You may have seen those commercials where a ray of sun shines down into a bowl and the light turns into cereal.  But how does sunshine really turn into food?  Do plant leaves work like sponges that soak it in?  Or are their twigs like straws sipping it like lemonade?  There is a lot more to it than that.  Let's look at how plants really turn sun into food so you can laugh the next time one of those commercials comes on.

Sunlight and plants are making sugar all day.


Oh to be able to make your own sugar!  All you would need is a handful of dirt and some sunshine and you would be the most popular kid on the playground.  What are plants' secrets?  An autotroph is any living thing, such as a plant, that can make its own food.  Most of these use energy from the sun, but some use other things too.  Every time you breathe out, you let out a little part of the fuel that plants need to use with sunlight to make sugar.  This fuel is everywhere, which means you can find plants in the most surprising of places.  They are in the desert, in freezing climates, even at the bottom of the ocean.  Plant life has stretched far and wide across the world, but that doesn't mean turning this fuel into food is simple.

A kelp forest turns sunlight into sugar? I thought they were just places for fish to hide.


So wait, if plants only need a part of the air, why are there no plants hanging from the clouds?  There are a few more ingredients that they need for their cells, too.  First, they need sunshine.  Dirt gives vitamins and a safe place for their roots to cling while their leaves catch all this important stuff.  Photosynthesis is the name for when living things turn water, air, and light from the sun into sugar.  While going through this process, they let out the part of air that people need to use the energy from the food we eat.  That's right, we breathe in the stuff that plants give off.  Next time you are walking on the sidewalk, look at what comes out of the back of a running car.  You will see it giving off exhaust, or what is left over, when it burns gas and oil.  The part of air we breathe in is what plants give off when they make sugar.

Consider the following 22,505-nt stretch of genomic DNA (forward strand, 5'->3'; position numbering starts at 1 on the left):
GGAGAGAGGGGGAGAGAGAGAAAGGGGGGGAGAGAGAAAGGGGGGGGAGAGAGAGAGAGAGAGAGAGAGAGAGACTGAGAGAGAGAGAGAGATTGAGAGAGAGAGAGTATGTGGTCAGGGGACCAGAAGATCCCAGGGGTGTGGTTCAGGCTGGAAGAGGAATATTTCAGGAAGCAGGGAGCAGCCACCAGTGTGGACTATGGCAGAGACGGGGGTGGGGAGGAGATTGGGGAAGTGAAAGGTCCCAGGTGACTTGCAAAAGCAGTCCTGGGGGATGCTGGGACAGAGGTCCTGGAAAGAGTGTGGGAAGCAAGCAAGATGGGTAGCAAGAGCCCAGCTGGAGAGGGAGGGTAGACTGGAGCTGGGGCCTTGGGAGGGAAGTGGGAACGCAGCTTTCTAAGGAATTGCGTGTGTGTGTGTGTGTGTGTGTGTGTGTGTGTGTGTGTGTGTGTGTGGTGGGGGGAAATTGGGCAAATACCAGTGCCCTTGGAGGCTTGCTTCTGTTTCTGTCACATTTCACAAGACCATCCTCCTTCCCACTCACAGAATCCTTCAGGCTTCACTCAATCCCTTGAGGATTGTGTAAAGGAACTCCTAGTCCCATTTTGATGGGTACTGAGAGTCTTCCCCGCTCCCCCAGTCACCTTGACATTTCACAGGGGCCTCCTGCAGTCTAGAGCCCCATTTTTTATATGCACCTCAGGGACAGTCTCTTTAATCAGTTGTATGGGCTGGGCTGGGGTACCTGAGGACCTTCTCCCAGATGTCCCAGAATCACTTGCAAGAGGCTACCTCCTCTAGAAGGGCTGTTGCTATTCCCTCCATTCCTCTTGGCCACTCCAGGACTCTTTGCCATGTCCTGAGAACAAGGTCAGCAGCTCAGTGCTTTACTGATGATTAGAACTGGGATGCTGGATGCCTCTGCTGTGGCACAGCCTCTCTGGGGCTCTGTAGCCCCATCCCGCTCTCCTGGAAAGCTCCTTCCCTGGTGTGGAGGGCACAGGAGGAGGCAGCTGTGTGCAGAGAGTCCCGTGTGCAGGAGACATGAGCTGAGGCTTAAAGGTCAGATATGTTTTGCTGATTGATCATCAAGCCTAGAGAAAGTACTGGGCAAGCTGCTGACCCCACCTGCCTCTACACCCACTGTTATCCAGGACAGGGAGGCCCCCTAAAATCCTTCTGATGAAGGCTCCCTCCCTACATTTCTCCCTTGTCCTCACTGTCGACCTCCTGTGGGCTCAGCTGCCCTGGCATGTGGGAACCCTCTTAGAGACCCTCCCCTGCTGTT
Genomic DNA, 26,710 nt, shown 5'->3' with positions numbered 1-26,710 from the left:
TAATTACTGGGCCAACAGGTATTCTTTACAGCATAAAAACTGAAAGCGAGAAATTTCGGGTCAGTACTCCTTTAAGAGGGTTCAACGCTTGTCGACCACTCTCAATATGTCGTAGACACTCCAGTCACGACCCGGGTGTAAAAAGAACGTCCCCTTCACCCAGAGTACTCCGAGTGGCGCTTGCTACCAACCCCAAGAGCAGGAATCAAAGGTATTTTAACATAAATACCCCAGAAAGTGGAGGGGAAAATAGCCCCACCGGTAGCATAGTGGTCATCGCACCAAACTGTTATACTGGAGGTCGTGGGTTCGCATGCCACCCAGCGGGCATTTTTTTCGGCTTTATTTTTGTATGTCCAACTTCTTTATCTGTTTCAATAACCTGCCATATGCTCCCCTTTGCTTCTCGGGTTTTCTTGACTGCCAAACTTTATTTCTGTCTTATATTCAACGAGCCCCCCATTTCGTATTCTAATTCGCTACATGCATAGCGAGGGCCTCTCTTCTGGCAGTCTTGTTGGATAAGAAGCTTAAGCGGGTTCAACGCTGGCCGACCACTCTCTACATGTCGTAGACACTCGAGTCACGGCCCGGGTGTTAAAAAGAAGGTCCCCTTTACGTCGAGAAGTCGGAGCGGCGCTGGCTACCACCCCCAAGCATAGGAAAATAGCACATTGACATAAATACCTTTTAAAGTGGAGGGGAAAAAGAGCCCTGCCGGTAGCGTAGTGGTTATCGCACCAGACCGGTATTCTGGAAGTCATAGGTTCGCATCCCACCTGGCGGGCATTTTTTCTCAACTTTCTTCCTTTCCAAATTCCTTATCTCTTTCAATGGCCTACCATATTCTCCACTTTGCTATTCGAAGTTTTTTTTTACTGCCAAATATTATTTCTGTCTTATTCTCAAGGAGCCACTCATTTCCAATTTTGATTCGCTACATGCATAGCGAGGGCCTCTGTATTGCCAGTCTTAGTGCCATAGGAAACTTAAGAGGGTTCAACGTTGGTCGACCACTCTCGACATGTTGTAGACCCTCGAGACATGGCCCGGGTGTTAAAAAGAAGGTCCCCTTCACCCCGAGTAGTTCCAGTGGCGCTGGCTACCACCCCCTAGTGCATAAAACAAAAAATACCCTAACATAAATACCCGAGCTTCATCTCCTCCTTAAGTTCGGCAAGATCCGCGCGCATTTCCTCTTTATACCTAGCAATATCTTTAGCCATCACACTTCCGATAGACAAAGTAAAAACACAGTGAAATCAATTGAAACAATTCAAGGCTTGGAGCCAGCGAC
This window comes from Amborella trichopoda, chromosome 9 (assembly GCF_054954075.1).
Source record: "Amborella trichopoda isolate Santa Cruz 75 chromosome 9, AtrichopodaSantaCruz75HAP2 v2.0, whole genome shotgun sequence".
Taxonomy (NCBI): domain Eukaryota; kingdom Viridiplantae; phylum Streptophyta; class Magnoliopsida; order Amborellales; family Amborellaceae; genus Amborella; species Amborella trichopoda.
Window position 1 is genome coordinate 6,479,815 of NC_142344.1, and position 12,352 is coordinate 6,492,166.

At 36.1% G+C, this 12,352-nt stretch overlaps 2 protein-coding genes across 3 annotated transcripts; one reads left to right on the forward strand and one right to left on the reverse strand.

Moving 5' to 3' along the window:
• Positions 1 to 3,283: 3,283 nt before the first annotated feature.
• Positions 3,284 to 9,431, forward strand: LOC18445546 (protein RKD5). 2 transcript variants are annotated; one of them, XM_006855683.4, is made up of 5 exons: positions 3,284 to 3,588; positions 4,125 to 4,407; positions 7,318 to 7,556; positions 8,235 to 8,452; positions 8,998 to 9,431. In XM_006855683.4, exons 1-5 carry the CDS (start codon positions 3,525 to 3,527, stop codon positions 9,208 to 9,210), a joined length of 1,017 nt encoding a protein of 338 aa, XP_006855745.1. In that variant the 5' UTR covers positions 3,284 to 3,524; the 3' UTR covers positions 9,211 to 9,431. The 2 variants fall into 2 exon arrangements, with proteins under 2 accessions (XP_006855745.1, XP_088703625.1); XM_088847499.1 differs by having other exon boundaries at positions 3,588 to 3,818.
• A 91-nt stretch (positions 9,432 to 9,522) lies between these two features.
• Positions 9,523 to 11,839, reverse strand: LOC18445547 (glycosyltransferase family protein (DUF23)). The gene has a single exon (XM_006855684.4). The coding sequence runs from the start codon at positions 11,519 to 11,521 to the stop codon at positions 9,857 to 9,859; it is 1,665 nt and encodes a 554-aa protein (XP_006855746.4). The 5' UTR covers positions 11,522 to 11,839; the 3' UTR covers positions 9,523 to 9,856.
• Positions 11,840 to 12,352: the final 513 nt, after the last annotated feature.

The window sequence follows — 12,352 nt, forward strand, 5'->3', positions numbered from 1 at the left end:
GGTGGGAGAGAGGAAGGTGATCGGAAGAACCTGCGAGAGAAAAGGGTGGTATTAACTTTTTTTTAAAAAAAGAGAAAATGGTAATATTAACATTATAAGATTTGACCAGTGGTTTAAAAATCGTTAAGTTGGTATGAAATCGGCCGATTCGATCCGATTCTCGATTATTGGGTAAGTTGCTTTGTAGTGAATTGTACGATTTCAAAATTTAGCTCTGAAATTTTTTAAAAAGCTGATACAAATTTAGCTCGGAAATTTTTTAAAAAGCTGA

I think this guy needs to have his car tuned.


Just in case you had not noticed, most plants are not very sweet when you bite into them.  If they were, you would be gobbling down salad like it was ice cream.  This is because plants use the sugar they make and turn it into more leaves and stems.  Cellular respiration is when cells change oxygen and sugar into energy they can use.  If using sunlight to make sugar is like making dinner, then this step is eating it.  The plants may have gobbled up all the sugar before you got a chance to eat it, but hey, they turned it into something healthy.

Now what does this have to do with you?  When you eat this sugar-filled plant, you are taking in all of its hard work.  You mix this with the stuff the plants breathed out, or air, and put them together to make your own energy.  Transferred energy is when energy moves from one place to another, like when a living thing eats a plant to use its energy.  It might seem unfair to steal that plant's hard work, but we pay them back by breathing out the stuff they need every day.  Isn't that sweet?

So the next time you see some light from the sun turn into cereal like magic, think of all the steps they are missing.  Where is the photosynthesis?  Where is the cellular respiration?  If making food was that easy, life would be a lot easier.  Go ahead.  You can scream at the TV a little bit.  You are a scientist.  You know about these things.

References:

Academic Kids.  "Autotroph."  Academic Kids, 2005.  <http://www.academickids.com/encyclopedia/index.php/Autotroph>

Kids Research Express. "Cellular Respiration." KRE, 2010. <http://kidsresearchexpress-5.blogspot.com/2008/08/cellular-respiration.html>